Whose Will Prevails?

Milan Cathedral

Since reading “The Politics of God” a few weeks ago and now with another anniversary of the events of September 11, 2001 soon upon us, another “anniversary special” delivered by Osama bin Laden & Company, the upcoming report of General David Petraeus, and this ill-conceived, ill-managed, ill-fated mess we have committed ourselves to in Iraq (and Afghanistan – anyone remember Afghanistan, where Osama bin Laden actually was at the time?), I have found myself wondering whether we don’t need to find a new vocabulary for talking about the struggle in which we are engaged.  On various levels it’s about terrorism and the freedom to go about our lives without feeling under constant threat, about what we (and our govenment, putatively on our behalf) have done around the world and the consequences of those actions, about democratic freedoms and the loss of our civil liberties presumably in the defense of those freedoms, about “our way of life” and theirs, about “us” and “them.”

Nothing changes.

Not that we have to agree with, or share, their world view, but if we don’t at least understand what informs the thinking of those we call “enemy,” how can we ever expect to achieve or maintain anything other than a balance of terror?  And for all this, what is even more disturbing is that both sides are using the language of political theology, of competing revelations and dogma to justify their actions.  In that, even a balance of terror seems too much to hope for.

One of the things I have done (on a vastly smaller and less important scale) from time to time in my own professional life, the organizations I have served, and the challenges I have faced, is asked the question, “How can I change the equation?  How can I change the terms of debate?”  We keep banging our heads against this particular brick wall in the hope that we will be satisfied because it feels good when we stop, but that’s only more of the same.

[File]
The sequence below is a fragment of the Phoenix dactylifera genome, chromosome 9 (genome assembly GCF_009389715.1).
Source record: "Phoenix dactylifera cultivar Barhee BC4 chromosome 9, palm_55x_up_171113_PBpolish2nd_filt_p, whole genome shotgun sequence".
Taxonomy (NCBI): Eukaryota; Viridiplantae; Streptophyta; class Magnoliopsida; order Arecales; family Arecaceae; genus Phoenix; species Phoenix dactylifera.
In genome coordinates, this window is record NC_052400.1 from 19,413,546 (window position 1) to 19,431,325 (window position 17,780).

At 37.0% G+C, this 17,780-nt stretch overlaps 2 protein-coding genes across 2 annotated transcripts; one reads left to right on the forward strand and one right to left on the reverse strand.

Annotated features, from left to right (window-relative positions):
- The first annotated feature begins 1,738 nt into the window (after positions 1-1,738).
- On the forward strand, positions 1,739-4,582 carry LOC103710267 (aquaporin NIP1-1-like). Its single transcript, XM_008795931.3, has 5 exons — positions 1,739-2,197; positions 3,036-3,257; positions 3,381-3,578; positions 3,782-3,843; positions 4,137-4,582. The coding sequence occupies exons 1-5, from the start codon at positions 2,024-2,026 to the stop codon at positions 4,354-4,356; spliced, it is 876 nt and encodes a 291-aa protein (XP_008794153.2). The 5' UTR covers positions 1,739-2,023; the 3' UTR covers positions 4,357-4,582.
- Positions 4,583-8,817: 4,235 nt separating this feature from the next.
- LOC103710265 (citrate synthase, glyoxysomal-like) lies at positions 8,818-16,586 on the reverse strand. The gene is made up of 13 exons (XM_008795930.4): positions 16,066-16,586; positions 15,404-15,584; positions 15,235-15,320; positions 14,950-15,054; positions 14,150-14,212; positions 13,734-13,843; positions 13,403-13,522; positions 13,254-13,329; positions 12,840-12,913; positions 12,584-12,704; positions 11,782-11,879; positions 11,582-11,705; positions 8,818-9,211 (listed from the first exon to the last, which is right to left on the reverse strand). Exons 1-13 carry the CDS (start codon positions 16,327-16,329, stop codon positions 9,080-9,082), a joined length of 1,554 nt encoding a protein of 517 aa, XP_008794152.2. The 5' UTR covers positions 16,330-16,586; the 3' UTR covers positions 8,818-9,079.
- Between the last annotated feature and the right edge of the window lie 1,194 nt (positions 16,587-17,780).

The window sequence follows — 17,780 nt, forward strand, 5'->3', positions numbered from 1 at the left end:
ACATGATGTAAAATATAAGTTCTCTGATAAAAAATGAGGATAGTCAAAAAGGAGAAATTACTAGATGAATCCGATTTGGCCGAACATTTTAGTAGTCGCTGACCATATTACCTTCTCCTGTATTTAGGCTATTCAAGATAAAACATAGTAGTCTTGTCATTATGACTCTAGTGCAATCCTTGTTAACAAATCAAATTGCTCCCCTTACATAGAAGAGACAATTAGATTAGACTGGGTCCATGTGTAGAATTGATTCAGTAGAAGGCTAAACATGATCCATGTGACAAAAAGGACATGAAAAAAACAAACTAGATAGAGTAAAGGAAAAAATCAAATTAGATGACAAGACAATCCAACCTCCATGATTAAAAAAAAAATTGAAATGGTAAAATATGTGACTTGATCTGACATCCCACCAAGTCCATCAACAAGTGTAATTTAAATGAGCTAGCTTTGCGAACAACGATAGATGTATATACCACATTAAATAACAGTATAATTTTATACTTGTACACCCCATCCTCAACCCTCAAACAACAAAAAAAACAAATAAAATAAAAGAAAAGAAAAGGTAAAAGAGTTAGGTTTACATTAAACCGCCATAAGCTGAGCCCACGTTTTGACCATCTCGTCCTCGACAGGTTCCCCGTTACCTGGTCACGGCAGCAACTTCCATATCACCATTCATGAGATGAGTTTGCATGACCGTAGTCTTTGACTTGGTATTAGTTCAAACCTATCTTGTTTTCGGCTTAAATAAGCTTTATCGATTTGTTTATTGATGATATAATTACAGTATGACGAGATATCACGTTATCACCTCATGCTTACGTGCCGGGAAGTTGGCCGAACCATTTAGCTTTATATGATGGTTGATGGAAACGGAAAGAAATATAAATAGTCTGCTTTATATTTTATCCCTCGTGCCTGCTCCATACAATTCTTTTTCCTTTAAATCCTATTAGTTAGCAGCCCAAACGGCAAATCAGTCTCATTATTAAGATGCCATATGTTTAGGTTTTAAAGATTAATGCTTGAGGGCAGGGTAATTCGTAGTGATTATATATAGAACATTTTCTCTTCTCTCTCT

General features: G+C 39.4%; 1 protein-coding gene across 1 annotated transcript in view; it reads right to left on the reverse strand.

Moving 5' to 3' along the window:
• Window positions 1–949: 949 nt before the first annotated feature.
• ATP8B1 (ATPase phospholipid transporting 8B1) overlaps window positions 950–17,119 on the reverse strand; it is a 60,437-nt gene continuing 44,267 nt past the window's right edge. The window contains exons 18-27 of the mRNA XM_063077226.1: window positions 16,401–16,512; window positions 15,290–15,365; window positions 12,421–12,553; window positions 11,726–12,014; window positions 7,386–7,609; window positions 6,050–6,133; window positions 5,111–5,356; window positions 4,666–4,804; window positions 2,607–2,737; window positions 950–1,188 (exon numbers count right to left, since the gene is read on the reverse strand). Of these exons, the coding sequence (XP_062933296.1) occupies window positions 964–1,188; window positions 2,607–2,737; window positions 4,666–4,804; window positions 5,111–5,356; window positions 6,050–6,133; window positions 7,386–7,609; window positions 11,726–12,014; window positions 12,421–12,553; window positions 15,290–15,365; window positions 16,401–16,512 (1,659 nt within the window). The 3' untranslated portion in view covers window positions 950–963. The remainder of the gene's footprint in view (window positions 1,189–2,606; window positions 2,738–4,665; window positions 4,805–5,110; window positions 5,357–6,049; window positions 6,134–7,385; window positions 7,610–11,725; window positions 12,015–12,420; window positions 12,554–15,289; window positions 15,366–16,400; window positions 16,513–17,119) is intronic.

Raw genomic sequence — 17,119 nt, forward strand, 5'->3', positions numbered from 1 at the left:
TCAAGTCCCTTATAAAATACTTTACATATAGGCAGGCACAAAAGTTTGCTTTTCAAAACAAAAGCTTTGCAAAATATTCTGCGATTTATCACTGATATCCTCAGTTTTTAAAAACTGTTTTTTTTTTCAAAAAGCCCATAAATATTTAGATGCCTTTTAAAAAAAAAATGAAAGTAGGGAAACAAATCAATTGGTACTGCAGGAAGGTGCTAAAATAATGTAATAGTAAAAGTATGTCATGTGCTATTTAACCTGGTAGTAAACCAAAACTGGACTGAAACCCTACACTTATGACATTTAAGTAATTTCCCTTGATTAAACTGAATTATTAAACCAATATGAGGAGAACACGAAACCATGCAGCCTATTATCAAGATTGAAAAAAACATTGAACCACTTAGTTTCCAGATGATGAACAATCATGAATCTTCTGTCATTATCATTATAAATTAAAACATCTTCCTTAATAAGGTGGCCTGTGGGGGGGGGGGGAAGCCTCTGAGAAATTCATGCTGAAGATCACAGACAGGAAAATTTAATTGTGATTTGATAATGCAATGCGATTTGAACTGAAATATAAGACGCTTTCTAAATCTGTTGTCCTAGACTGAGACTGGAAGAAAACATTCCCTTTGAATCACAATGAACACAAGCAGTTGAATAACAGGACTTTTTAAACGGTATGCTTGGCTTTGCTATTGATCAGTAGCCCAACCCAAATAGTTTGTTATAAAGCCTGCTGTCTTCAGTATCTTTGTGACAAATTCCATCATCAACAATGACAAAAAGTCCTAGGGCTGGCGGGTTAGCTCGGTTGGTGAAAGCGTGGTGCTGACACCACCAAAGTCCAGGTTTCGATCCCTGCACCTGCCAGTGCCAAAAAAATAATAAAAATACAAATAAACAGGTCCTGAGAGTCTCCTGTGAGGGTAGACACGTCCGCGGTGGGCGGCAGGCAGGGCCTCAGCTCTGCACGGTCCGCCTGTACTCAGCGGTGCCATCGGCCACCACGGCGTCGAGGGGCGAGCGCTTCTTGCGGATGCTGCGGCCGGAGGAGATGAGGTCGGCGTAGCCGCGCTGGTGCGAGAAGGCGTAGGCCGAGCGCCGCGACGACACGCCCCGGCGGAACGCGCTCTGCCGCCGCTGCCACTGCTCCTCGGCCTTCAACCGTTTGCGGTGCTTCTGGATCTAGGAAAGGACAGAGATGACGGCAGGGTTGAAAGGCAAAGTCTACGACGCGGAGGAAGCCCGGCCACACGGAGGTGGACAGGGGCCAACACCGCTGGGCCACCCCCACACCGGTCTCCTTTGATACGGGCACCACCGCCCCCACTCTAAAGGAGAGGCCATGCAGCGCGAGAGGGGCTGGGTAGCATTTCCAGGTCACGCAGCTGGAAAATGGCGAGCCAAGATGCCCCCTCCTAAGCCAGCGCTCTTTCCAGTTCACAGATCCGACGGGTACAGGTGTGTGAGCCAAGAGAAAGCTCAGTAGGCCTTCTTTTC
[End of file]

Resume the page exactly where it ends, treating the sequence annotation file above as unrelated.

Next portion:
How do we get ourselves out of this nasty mess?

Note:  I know people who have served and are serving in Iraq and elsewhere in our armed services.  I have taken the same oath they have taken, and I have the deepest respect for their willingness to serve their country, so don’t even start with me about how we have to see this through to “honor” them, or especially those who have been injured or killed.  I’m not buying it and, while I’m willing to have reasonable conversation about issues, including difficult ones, I am not taking anyone’s BS about “not supporting our troops,” “giving in to terrorists,” “cutting and running” or not being “patriotic” on this issue.  Just so you know.

Please see the “Rules of the Road” for this blog if you have any questions.

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